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ARS Home » Plains Area » Bushland, Texas » Conservation and Production Research Laboratory » Soil and Water Management Research » Research » Publications at this Location » Publication #304075

Research Project: IMPROVING WATER PRODUCTIVITY AND NEW WATER MANAGEMENT TECHNOLOGIES TO SUSTAIN RURAL ECONOMIES

Location: Soil and Water Management Research

Title: The future of irrigation on the High Plains

Author
item Evett, Steven - Steve
item Colaizzi, Paul
item O`shaughnessy, Susan
item Lamm, Freddie - Kansas State University
item Trout, Thomas
item Kranz, William - University Of Nebraska

Submitted to: Meeting Abstract
Publication Type: Abstract Only
Publication Acceptance Date: 3/25/2014
Publication Date: 3/25/2014
Citation: Evett, S.R., Colaizzi, P.D., Oshaughnessy, S.A., Lamm, F.R., Trout, T.J., Kranz, W.L. 2014. The future of irrigation on the High Plains [abstract].Central Plains Irrigation Conference, Burlington, Colorado,Central Plains Irrigation Association, February 25, 2014.

Interpretive Summary: The future of irrigation on the U.S. High Plains was examined through the lens of past changes in water supply and innovations in irrigation technology, management and agronomy. The innovations have greatly increased the efficiency of water application and use, and the agricultural productivity of the Great Plains. Scientists at the USDA-ARS Conservation & Production Research Laboratory, Bushland, Texas, teamed with agricultural scientists and engineers from Colorado, Kansas and Nebraska to analyze the history of irrigation agriculture through the 1900s to the present day. The team also examined the changes in water stored in the High Plains Aquifer, which is the region’s principle supply for irrigation water. The aquifer has hardly been impacted in Nebraska, despite large increases in irrigated area. Greatly increased irrigation efficiency has played a role in this, but so also has the recharge to the aquifer from the Nebraska Sand Hills and from rivers crossing the state. The outlook for irrigation is less positive in SW Arkansas, SE Colorado and the Panhandles of Oklahoma and Texas. The aquifer in these regions is recharged at rates much less than current pumping, and the aquifer is declining as a result. Improvements in irrigation technology and management plus changes in crops grown have made irrigation ever more efficient. There is good reason to expect that future research and development on the part of federal and state researchers and private companies, often in concert, will continue to improve the efficiency of irrigated agriculture. Public policy changes will also play a role in regulating consumption and motivating on-farm efficiency improvements. Water supplies, while finite, will be stretched much further than projected by some who look only at past rates of consumption. Thus, irrigation will continue to be important economically for an extended period. Sustaining irrigation is crucial to sustained productivity of the Great Plains “bread basket” because irrigation doubles the efficiency with which water is turned into crop yields compared with what can be attained with precipitation alone.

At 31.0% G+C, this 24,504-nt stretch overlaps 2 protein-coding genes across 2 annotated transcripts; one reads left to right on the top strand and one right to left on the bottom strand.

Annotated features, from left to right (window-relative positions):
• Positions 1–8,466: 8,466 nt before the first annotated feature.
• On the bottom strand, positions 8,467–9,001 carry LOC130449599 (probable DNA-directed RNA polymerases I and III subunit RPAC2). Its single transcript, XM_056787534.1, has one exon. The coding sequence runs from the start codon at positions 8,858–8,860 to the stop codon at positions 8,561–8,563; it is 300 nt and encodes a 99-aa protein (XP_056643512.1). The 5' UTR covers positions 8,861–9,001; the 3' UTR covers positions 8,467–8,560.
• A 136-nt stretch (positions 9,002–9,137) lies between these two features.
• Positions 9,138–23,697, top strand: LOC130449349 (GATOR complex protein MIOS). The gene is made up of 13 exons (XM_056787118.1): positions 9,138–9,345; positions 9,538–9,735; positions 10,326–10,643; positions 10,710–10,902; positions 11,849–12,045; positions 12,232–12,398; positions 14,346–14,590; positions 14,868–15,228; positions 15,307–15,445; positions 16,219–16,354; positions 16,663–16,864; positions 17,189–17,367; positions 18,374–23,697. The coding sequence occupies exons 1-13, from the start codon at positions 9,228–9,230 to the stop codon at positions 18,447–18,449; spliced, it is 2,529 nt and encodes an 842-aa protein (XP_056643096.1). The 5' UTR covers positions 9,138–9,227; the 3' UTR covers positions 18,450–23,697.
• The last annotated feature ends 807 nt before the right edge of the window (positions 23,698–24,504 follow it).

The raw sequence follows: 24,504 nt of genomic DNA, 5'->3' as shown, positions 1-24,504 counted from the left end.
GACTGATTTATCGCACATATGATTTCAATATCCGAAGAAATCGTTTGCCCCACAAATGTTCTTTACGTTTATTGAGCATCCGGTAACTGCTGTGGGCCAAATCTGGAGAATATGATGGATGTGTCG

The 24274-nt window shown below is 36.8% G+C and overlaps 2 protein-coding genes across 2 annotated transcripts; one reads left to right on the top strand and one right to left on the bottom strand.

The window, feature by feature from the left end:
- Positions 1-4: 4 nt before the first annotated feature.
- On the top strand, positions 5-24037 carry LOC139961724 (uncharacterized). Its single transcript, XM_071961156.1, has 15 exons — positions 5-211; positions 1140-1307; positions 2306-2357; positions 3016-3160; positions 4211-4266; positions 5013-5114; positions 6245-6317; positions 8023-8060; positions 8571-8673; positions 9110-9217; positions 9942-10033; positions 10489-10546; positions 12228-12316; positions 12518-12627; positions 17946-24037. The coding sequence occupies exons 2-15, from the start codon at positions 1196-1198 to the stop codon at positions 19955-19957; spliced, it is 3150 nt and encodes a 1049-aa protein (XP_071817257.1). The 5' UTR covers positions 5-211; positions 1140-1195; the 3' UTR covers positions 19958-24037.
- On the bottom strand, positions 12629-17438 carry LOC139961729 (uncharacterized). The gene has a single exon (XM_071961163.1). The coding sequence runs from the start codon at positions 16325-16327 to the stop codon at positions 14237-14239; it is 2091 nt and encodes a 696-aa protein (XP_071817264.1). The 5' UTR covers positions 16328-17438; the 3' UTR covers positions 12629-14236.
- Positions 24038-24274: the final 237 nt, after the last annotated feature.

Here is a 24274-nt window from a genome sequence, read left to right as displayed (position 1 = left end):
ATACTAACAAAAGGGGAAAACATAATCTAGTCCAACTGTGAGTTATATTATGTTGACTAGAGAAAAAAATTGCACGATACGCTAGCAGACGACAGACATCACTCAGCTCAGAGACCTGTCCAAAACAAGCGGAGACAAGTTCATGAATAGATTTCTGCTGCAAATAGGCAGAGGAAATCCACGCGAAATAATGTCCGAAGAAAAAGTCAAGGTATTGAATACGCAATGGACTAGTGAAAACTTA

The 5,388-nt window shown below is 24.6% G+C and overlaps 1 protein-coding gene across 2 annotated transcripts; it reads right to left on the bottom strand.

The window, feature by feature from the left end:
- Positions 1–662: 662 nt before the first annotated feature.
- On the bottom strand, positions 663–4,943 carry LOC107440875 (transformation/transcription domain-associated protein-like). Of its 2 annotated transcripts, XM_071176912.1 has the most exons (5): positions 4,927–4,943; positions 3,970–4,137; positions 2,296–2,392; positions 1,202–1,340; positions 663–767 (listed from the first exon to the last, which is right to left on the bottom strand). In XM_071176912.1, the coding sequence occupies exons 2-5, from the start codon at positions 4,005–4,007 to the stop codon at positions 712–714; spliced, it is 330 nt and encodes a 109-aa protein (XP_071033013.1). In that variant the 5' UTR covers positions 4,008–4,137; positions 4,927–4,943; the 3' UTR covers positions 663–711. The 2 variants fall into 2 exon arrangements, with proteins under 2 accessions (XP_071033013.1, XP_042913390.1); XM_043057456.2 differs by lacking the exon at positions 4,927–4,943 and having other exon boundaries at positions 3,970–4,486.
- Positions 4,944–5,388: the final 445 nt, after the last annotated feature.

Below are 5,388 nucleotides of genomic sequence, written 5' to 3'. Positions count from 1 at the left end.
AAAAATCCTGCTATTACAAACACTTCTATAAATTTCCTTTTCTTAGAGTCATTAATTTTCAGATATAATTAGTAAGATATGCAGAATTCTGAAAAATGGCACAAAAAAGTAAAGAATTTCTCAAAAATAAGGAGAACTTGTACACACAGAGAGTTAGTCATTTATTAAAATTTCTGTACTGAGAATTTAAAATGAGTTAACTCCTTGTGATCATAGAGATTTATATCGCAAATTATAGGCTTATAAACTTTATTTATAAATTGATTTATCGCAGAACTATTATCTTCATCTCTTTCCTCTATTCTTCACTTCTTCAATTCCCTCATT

Technical Abstract: The future of irrigation on the U.S. High Plains was examined through the lens of past changes in water supply and innovations in irrigation technology, management and agronomy. The innovations have greatly increased the efficiency of water application and use, and the agricultural productivity of the Great Plains. Scientists at the USDA-ARS Conservation & Production Research Laboratory, Bushland, Texas, teamed with agricultural scientists and engineers from Colorado, Kansas and Nebraska to analyze the history of irrigation agriculture through the 1900s to the present day. The team also examined the changes in water stored in the High Plains Aquifer, which is the region’s principle supply for irrigation water. The aquifer has hardly been impacted in Nebraska, despite large increases in irrigated area. Greatly increased irrigation efficiency has played a role in this, but so also has the recharge to the aquifer from the Nebraska Sand Hills and from rivers crossing the state. The outlook for irrigation is less positive in SW Arkansas, SE Colorado and the Panhandles of Oklahoma and Texas. The aquifer in these regions is recharged at rates much less than current pumping, and the aquifer is declining as a result. Improvements in irrigation technology and management plus changes in crops grown have made irrigation ever more efficient. There is good reason to expect that future research and development on the part of federal and state researchers and private companies, often in concert, will continue to improve the efficiency of irrigated agriculture. Public policy changes will also play a role in regulating consumption and motivating on-farm efficiency improvements. Water supplies, while finite, will be stretched much further than projected by some who look only at past rates of consumption. Thus, irrigation will continue to be important economically for an extended period. Sustaining irrigation is crucial to sustained productivity of the Great Plains “bread basket” because irrigation doubles the efficiency with which water is turned into crop yields compared with what can be attained with precipitation alone